News Release

Extracting high-purity gold from electrical and electronic waste

A fibrous adsorbent selectively recovers high-purity gold from waste. Dramatically reduces the cost and time of the recovery process and enables material to be mass-produced and repeatedly recycled

Peer-Reviewed Publication

National Research Council of Science & Technology

[Figure 1]


Preparation and physicochemical characteristics of the aminated polyacrylonitrile fibers (PANFs). Representative illustrations of PANF (a) before and after coupling reaction of various alkylamine molecules. Different colors of PANF and amine-laden polymeric fiber (ALPF) represent different functional groups of nitrile and alkylamines. (b) FT-IR spectra of PANF before and after coupling reaction of different alkylamines using diethylenetriamine (DETA), triethylenetetramine (TETA), tetraethylenepentamine (TEPA), and branched poly(ethyleneimine) (bPEI). (c) XRD patterns of the PANF and aminated PANFs. (d) Stress-strain curves of the PANF and aminated PANFs. (e) Maximum adsorption capacity (qm) of the aminated PANFs for Au(III) ions. Initial concentration (Ci) and pH value of the Au solution were 1000 mg/L and 1, respectively. Contact time (t, min) between the adsorbent and

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Credit: Korea Institute of Science and Technology

Korea relies on imports for most of its metal resources, and in recent years, due to resource depletion and rising raw material prices, 'circular resources' that recycle waste metal resources have emerged. In response, SK hynix has established a mid- to long-term plan to increase the percentage of copper, gold, etc. recovered and reused from waste generated in the semiconductor manufacturing process to more than 30% by 2030, and Samsung Electronics is running a collection program for used mobile phones in cooperation with E-circulation Governance, a non-profit corporation. The global circular economy market is expected to more than double in size from approximately $338 billion in 2022 to approximately $712 billion in 2026.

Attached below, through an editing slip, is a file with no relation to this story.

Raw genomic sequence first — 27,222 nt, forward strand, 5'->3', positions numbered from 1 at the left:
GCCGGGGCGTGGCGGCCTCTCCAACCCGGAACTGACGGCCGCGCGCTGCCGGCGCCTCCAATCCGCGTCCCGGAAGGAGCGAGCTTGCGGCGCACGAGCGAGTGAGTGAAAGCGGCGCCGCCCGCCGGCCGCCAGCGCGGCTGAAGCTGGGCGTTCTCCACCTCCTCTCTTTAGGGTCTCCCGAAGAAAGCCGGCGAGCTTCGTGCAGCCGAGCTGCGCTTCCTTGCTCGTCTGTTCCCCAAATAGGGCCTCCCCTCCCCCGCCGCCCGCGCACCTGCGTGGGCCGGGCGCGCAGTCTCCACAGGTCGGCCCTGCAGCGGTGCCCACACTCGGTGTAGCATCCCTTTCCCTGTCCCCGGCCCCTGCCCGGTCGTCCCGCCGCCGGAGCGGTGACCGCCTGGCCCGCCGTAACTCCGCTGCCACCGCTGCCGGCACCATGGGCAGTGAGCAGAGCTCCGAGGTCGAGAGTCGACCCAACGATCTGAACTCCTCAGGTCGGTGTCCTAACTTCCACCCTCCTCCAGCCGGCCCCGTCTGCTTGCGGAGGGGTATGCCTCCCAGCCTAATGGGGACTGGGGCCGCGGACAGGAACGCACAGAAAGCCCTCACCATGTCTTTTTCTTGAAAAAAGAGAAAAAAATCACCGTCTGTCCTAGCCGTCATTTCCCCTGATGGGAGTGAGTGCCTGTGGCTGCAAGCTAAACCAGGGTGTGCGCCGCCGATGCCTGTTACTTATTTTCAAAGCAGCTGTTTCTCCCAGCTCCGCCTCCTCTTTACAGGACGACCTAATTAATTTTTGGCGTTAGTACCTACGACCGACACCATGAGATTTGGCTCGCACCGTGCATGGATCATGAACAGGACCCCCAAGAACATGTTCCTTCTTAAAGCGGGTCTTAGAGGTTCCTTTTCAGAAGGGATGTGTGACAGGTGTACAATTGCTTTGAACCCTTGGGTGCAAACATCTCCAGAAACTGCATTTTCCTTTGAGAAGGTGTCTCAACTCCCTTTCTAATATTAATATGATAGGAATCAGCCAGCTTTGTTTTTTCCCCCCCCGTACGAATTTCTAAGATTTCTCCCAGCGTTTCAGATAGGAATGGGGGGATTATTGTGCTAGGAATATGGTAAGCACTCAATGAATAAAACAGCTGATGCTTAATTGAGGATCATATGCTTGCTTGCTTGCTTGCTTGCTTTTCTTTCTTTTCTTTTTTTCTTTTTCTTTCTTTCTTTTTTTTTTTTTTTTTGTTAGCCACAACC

In this context, a team led by Dr. Jae-Woo Choi of the Water Resource Cycle Research Center at the Korea Institute of Science and Technology (KIST) announced that they have developed a technology that can selectively recover high-purity gold from electrical and electronic waste containing various metals using textile materials.

Adsorbents for metal recovery are generally granular in shape to increase adsorption efficiency based on high specific surface area, but they are difficult to control underwater, resulting in low recovery rates and even secondary environmental pollution. On the other hand, fiber-like materials are easy to control underwater and can be made into various shapes through the weaving process, so they have high potential for industrial application. However, due to their thin thickness and low strength, they are easily broken when gold recovery is applied to the support.

KIST researchers have chemically immobilized alkaline molecules on the surface of polyacrylonitrile (PANF) fibers to improve both molecular gold recovery performance and structural stability. The amine-containing polymer fiber has a dramatically larger surface area, which can improve the adsorption performance of gold ions (Au) in waste by up to 2.5 times (from 576 mg/g to 1,462 mg/g) compared to the team's previously developed granular gold adsorption material.

The developed fibrous adsorbent not only showed a gold recovery efficiency of more than 99.9% in solutions obtained by leaching real CPUs, but also achieved a gold recovery efficiency close to 100% in a wide range of pH 1-4, which includes most waste liquids. It is particularly noteworthy that only gold ions can be recovered with a high purity of over 99.9%, even in the presence of 14 other metal ions coexisting in the solution. Furthermore, the gold recovery rate was maintained at 91% even after 10 uses, demonstrating excellent reusability.

"By enabling efficient and eco-friendly metal resource recovery, the fiber-type adsorbent developed by KIST can reduce Korea's dependence on resource imports and prepare for the risk of rising raw material prices," said Dr. Jae-Woo Choi. "We plan to expand the scope of future research to selectively recover various target metals in addition to gold, said Dr. Youngkyun Jung."



KIST was established in 1966 as the first government-funded research institute in Korea. KIST now strives to solve national and social challenges and secure growth engines through leading and innovative research. For more information, please visit KIST’s website at

The research, which was funded by the Ministry of Science and ICT (Minister Jong-ho Lee) through the Leading Materials Innovation Project (2020M3H4A3106366) and the KIST Air Environment Complex Response Research Project (2E33081), was published in the international journal Chemical Engineering Journal.

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